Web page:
|Big Fork Community Center. The running water (new this year) was a nice perk.|
This year's run was actually my 5th consecutive... it seems to have become somewhat of a rite on my calendar. The weather this year was perfect. Last year we had thick fog that turned into actual clouds at the top of the peaks, it was incredibly beautiful. This year's race day was cold, overcast, and perfect. There was still quite a bit of snow visible from a foot of Christmas day snow 2 weeks ago, especially on the northern hillsides. It made for some beautiful vistas when looking across the valleys. I started the run with a friend from Fayetteville, and we ran together for about 90% of the day. We found ourselves mixed in with a group of folks (obviously not from around here) who first asked about crew access points (none), kept taking wrong turns from which we called them back (although most people run bonus miles at some point or another), and delicately tiptoed through every creek crossing (there are about 30, all calf-deep thanks to the recent snow). We separated from them at the Blaylock Creek aid station, 5 hills in and the fun run turnaround. I think they eventually settled in at some point during the back half, and figured out that the rawness and simplicity of this run compliments the challenge. This event definitely does a good job of breaking down the often overdone business of running into its most basic elements: nature, terrain, perceptiveness, and toughness. Forget about the fancy stuff, it's just you and the trail today.
JP and I enjoyed a nice section after the Blaylock Creek aid station, and noted that hills 6, 7, and 8 were all pretty tough, especially 6. I used to think that 15 was the worst, but I've changed my mind. 6 had recently been bulldozed to create a fireline for some forest fires that occurred in the area a month ago. 6 was also the most difficult coming back down (which is 10 inbound), and it was there that I realized my downhill running has gotten worse. I kept the brakes on, and was very tentative in picking my way down on the technical sections. Where did that come from? Gotta work on that. We cruised into the turnaround with a large pack of marathoners, probably at the heart of mid-pack. I have a love/hate relationshp with the Texarkana crew that mans the turnaround... love their raucous joviality, hate that they are already enjoying their beers at 11am while I have 8 more hills to climb. The back half does a good job of breaking everybody up, and I anticipated picking off some inbound runners with the large and tenuous provision that we could keep the wheels on and keep a steady pace. Steady climbing, cautious descending, repeat. I felt strong all the way through the Tatur aid station with about 4 miles to go. I was anticipating running the last hill, because it's one of the easiest (there are only a few truly runnable hills), but I couldn't seem to find the gas pedal again once I left the aid station. Not that I didn't have energy... I wasn't bonking. I just didn't have the control or footwork to pick my way around one more rock, one more root, one more ankle-wrapping thorny ivy. The bottoms of my feet felt bruised, I was kicking everything in my path, and I was just tired of trail. Once I got to the trailhead and back onto the gravel road, however, I was running with plenty of strength, which is refreshing if you can make it to that point and feel that way. Apparently I surpassed my threshold for gnarly trail, but was fine with everything else. I finished in 6:25, 17 minutes off of my PR (last year). I think that I could have been a good deal faster with some better downhill running.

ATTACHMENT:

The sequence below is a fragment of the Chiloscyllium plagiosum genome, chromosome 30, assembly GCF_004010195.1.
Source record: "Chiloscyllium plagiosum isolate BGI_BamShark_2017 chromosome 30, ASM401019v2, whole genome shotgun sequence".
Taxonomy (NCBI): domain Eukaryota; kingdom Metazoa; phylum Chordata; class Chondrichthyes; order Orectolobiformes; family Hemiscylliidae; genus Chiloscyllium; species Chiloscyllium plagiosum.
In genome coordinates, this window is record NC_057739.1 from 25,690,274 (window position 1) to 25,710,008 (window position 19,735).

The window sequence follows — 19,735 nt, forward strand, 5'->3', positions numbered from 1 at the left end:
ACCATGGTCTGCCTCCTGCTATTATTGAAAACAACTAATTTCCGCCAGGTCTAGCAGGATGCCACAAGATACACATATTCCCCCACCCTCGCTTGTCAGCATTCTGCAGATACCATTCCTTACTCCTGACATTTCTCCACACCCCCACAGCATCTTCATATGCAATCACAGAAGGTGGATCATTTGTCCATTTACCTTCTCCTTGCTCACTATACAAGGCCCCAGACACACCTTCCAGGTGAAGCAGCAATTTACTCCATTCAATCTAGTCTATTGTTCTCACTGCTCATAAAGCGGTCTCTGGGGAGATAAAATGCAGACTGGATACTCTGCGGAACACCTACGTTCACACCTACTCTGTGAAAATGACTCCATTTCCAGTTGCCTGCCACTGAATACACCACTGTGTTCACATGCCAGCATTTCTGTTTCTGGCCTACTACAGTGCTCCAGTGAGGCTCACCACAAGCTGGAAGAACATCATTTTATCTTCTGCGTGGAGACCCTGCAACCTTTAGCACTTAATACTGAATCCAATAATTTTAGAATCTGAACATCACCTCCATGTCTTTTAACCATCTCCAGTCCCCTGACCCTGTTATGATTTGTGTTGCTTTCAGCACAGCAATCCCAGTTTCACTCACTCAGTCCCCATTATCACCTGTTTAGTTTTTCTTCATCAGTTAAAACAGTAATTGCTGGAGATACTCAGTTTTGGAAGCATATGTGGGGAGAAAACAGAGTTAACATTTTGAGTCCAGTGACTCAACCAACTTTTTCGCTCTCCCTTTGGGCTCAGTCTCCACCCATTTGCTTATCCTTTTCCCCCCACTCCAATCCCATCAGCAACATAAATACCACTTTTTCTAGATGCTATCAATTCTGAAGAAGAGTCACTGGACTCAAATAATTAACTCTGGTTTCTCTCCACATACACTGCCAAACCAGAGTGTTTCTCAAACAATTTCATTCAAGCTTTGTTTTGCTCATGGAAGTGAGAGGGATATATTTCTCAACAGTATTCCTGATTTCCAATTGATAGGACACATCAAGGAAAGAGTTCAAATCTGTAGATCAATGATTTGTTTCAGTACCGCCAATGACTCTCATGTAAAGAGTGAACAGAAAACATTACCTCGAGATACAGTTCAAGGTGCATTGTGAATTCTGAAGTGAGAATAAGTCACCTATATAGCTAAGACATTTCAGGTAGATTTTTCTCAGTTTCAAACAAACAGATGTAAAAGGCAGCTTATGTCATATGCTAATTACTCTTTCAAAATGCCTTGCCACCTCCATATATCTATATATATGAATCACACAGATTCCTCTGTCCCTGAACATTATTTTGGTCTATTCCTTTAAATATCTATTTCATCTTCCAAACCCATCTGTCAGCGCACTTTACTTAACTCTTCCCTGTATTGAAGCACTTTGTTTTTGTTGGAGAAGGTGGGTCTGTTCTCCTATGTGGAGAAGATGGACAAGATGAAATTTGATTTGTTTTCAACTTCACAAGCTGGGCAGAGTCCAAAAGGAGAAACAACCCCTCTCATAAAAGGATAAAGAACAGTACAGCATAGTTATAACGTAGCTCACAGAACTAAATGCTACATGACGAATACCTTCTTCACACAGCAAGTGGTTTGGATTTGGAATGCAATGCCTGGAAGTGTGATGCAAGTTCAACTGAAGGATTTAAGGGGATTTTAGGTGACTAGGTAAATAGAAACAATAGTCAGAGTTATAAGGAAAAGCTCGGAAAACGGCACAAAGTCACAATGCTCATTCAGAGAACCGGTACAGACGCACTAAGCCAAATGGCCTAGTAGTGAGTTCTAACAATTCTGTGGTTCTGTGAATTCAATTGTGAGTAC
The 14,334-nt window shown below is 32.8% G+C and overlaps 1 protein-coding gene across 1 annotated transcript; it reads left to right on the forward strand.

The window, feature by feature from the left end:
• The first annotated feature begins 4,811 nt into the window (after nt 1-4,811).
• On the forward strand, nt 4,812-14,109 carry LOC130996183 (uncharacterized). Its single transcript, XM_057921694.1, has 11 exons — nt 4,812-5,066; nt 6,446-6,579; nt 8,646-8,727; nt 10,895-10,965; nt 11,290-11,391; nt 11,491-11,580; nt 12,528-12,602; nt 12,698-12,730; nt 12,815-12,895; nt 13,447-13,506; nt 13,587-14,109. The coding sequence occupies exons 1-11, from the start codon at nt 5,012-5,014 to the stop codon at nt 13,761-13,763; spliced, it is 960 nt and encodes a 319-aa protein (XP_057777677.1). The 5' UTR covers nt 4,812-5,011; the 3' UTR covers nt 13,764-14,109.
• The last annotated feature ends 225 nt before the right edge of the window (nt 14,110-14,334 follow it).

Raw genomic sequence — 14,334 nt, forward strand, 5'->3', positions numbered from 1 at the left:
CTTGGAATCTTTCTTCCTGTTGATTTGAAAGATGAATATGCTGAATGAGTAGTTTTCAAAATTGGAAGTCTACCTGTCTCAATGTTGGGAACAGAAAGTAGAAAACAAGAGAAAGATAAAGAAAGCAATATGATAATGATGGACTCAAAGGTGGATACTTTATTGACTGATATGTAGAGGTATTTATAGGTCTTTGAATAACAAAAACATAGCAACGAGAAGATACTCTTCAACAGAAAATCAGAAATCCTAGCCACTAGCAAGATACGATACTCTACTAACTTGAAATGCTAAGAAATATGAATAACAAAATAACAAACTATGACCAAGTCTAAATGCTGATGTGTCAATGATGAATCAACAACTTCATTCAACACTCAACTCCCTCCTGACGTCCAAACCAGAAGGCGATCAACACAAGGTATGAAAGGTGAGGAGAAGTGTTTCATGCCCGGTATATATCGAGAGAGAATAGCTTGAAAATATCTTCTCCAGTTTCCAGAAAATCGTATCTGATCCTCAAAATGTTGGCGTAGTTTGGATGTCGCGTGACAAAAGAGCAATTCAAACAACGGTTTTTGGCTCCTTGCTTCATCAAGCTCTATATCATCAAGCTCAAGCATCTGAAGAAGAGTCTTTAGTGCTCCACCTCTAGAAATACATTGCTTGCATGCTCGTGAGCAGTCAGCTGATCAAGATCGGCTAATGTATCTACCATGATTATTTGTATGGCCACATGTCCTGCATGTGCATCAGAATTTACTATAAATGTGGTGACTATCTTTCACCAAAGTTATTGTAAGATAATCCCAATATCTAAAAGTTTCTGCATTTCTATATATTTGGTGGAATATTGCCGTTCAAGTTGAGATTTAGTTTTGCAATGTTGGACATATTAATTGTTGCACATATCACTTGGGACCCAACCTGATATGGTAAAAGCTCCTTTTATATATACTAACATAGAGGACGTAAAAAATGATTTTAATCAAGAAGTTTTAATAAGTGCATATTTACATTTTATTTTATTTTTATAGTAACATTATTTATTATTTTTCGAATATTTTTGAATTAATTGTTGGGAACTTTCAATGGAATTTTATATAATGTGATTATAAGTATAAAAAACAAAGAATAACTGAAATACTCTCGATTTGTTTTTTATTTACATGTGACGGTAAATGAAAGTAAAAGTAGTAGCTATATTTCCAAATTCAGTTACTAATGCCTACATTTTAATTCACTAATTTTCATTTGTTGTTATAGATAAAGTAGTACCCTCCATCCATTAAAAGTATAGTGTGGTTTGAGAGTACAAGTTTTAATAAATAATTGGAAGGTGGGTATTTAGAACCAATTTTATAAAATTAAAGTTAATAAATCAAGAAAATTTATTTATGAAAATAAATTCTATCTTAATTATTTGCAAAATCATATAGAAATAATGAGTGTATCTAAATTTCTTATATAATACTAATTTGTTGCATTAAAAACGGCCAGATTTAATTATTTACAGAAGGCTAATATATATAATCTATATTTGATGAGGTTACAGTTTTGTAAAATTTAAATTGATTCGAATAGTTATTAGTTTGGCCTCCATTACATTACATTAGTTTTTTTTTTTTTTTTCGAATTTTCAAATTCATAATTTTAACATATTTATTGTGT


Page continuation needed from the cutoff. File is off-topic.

|No-frills finish line|
|Done, sitting at the finish chatting, drinking a Modelo, and waiting for runners.|
The most pleasant part of the run was that my two very common issues (stomach bloating and leg cramping) never happened. What did I do? I drank Gu Brew, Gatorade, and Heed, took 3 S Caps throughout the run, and ate your run-of-the-mill aid station food (potato chips, oatmeal pies, gu, peanut butter crackers). Maybe it was the ideal temperature. Regardless, I felt great, and other than the downhill skill deficiencies, I had a strong run. I dread it during the few days prior, can't believe it's that time again when I'm finally climbing those first few hills, and then enjoy it immensely once I get onto some of the higher hillsides and soak up the sense of place. See you next year.